Goddess Talk

This issue of GA! is dominated by the death this year of two of the founding mothers of the Goddess movement, Asphodel Long and Monica Sjöö.

Asphodel Long

Asphodel (formerly Pauline) Long died peacefully at 6am (GMT) on Tuesday February 1st, the day of Imbolc itself. She was aged 84 and had had an amazing life and career. She was a founder member of the European Society of Women in Theological Research, the London Matriarchy Study Group (1975) and the Matriarchy Research and Reclaim Network (1980) which ran for many years until the mid-1990s. I first met Asphodel through MRRN when I started editing some of the Newsletters in the early 1990s, and she provided an inspiring role model for anyone who was interested in Goddess and reclaiming women’s spirituality.

In 1966 she was the first Sophia Fellow at the University College of St. Mark and St. John in Plymouth and in 1983 she received a degree in Theology at London University at the age of 62. Her course on ‘Female aspects of deity’ was offered by the Centre for Continuing Education at the University of Sussex in an unbroken cycle from 1987 to 1994, and from 1993 to 1996 she was a tutor in the Feminist Theology outreach programme of the University of Wales in Lampeter. She is author of many articles and the classic book In a Chariot Drawn by Lions: the search for the Female in Deity (1992), and is also well-known for her exquisite Goddess-inspired poems (one of which, Chant for Women Travellers, was reproduced in GA4).

Asphodel has inspired and influenced many many women and men over the years, as witnessed by the tributes to her on her website, and the words spoken at her funeral in February. Some of these are included in the tribute that follows.

Monica Sjöö

After a long struggle with illness Monica passed into the spirit world at 6.20pm (BST) on Monday August 8th. I heard the sad news about an hour later, and shortly afterwards the first visible sign of the Lammas new moon appeared over the western horizon framed by my window – I felt she was now in the arms of the Goddess. She had been ill for some time, firstly with breast cancer, then bone cancer two years ago. Earlier in 2005 a massive brain tumour was diagnosed, and it was then clearly going to be just a matter of time. The timing of her going – at Lammas – seemed to be significant. Both her sons had died around this time, late July and August, and at last she was going to be with them.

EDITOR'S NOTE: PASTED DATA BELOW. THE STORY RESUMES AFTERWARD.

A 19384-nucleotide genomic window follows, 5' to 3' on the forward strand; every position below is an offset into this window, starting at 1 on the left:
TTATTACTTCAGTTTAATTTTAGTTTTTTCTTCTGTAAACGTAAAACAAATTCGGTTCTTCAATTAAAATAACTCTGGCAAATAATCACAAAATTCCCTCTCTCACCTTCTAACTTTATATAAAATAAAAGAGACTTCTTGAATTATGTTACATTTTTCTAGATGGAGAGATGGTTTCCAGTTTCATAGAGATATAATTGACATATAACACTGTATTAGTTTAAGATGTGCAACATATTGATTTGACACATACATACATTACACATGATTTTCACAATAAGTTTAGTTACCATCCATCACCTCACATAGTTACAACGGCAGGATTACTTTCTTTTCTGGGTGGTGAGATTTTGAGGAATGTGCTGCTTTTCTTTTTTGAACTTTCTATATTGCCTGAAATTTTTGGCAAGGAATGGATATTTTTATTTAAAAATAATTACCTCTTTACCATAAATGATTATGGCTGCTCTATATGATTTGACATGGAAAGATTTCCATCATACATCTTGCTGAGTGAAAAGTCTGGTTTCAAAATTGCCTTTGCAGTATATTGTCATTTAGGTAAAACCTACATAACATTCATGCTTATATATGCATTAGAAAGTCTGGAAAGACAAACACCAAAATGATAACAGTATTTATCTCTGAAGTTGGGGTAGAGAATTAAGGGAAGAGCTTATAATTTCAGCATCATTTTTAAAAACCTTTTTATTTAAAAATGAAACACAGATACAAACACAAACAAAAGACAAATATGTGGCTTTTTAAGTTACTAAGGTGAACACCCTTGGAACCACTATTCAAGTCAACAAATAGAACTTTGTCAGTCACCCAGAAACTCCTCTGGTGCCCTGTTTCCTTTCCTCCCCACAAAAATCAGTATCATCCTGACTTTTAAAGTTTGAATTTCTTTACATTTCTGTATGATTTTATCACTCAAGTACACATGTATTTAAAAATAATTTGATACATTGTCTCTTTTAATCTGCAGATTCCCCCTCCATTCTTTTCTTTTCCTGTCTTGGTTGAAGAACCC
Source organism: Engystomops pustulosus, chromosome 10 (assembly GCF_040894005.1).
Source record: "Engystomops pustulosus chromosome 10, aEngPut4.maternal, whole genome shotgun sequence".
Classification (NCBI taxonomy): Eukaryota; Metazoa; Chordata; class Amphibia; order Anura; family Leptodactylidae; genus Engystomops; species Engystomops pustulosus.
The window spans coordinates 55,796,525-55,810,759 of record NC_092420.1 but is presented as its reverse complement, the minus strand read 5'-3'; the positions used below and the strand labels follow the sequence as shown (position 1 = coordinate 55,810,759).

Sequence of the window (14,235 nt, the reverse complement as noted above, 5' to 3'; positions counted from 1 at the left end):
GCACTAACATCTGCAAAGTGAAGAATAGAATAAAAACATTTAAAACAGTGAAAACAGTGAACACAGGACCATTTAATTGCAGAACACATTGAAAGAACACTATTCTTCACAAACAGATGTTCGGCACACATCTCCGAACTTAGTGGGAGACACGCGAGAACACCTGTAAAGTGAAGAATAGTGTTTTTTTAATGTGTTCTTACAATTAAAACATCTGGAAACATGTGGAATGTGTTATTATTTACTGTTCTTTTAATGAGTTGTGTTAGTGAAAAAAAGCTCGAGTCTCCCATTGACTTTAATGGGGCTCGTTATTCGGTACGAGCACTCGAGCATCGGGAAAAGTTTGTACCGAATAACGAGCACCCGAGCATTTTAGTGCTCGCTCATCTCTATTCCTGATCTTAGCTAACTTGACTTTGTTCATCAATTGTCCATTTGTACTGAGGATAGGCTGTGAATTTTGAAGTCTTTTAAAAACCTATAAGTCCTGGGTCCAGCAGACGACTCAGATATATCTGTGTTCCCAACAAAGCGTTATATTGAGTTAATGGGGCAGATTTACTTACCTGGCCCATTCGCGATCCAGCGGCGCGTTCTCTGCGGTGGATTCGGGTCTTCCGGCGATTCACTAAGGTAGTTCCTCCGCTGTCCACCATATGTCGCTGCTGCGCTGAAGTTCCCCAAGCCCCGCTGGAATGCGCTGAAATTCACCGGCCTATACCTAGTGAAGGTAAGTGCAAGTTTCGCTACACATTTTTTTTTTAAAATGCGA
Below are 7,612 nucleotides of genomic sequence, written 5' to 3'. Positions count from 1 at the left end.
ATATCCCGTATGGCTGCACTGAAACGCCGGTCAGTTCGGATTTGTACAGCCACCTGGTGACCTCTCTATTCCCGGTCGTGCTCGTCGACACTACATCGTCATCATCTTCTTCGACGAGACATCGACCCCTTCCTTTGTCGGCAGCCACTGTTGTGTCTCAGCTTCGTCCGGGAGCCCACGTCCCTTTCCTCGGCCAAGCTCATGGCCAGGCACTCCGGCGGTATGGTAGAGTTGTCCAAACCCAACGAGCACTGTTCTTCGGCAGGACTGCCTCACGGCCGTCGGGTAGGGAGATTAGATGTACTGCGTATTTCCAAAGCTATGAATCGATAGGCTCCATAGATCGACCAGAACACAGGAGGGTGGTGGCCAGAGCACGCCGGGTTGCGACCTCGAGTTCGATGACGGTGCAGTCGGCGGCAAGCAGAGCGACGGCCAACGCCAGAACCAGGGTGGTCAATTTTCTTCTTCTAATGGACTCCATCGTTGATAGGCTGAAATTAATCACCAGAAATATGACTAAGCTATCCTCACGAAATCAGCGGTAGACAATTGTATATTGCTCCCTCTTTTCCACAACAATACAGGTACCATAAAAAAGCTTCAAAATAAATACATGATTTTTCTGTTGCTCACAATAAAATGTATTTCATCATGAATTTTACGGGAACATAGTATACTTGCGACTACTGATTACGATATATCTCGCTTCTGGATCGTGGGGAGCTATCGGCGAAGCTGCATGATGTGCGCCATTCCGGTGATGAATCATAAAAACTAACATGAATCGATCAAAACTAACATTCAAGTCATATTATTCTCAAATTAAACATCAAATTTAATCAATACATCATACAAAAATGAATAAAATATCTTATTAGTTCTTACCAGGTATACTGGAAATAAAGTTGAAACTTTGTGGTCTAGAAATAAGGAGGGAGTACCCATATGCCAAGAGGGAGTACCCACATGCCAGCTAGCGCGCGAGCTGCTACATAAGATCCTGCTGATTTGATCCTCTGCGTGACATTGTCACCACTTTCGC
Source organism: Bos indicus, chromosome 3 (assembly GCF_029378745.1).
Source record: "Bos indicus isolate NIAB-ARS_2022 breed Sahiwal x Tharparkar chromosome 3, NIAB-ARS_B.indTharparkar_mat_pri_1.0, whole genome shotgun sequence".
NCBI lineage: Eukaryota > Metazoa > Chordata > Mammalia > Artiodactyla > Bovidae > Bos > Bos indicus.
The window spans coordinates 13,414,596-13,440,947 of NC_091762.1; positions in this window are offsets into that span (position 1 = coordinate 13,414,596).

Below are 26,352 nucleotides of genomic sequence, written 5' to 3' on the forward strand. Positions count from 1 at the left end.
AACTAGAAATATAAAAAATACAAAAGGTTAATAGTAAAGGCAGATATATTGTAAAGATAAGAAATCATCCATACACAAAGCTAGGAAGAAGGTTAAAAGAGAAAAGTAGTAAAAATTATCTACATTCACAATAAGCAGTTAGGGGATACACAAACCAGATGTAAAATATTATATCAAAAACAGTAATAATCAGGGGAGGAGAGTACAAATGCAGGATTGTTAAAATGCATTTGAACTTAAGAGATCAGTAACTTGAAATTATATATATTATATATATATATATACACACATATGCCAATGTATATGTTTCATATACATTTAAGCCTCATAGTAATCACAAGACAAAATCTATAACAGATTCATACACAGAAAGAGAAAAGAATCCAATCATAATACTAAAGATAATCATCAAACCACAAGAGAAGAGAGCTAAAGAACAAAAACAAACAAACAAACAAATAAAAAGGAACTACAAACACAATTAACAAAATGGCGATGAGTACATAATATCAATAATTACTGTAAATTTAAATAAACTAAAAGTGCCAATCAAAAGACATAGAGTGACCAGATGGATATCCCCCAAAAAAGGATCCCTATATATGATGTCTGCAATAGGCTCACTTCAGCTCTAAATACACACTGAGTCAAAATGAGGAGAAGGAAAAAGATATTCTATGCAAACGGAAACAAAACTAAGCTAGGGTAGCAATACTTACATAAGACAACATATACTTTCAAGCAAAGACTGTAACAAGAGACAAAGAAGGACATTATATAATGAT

Monica had such a profound influence on so many women and men, both inside and outside the Goddess movement, that it is difficult to know where to begin with the tributes to her. Her first book, co-written by Barbara Mor, The Great Cosmic Mother, burst on the world like a huge breath of fresh air in 1987, and continues to be influential to this day. I first met her in 1990, and we have been close friends ever since.

I was honoured to publish her book on The Norse Goddess in 2000, and have the MS for another one on Tanit, the African Goddess, which I plan to publish in the future. I last met her in June this year, and although feeling weak, she was still excited about the book and writing new amendments to it! Before I left, she gave me a short piece she had written, which reads like a preparation for her journey to the spirit world – with her permission given at the time, it is reproduced in the tribute to her. Monica was simply irreplaceable and will leave a huge gap in the Goddess world.